10 Most Infamous Spies in History

I spy with my little eye...

When you hear the word spy, James Bond (aka 007) is probably the first person that comes to mind. But he's the work of fiction and fantasy. Did you ever wonder about the most famous spies that really existed? Here are the 10 most infamous spies in history you definitely wouldn't want to double-cross.

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Edward Snowden: The Whistleblower

Edward Snowden
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This former NSA contractor was accused of espionage and theft of government property. He was not, however, charged with treason. Snowden escaped the United States and was indicted in absentia in May 2013. This whistleblower faces extradition back to the United States for his crimes. His exclusive interview can be seen here.

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Benedict Arnold: The Ultimate Traitor

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Benedict Arnold was an early American leader in the Revolutionary War, but his reputation was quickly tarnished when he switched sides and fought for the British. As a result, he has gone down in history as one of the most infamous traitors in American history.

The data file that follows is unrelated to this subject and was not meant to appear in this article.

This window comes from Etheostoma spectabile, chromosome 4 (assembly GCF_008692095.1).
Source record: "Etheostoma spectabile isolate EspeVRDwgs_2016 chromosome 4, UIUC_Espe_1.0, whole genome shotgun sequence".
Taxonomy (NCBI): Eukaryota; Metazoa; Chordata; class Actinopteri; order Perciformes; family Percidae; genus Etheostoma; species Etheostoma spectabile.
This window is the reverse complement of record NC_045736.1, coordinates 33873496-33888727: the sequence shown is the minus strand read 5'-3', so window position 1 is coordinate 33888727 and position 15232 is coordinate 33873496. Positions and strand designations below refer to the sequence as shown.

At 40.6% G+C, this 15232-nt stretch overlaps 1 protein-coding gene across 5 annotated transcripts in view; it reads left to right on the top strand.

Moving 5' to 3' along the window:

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Julius and Ethel Greenglass Rosenberg: The Soviet Spies

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In the era of McCarthyism, possible spies and Communist sympathizers were pursued left and right. The duo got caught when Ethel's brother gave evidence against the family during an FBI interrogation in return for a lighter sentence. The Rosenbergs became one of the most notable cases of Russian spying on America.

The Rosenbergs were arrested and put on trial for conspiracy. They continued to maintain their innocence. Although the evidence against them was suspect, the Rosenbergs were imprisoned and executed by electric chair.

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Mata Hari: The Exotic Dancer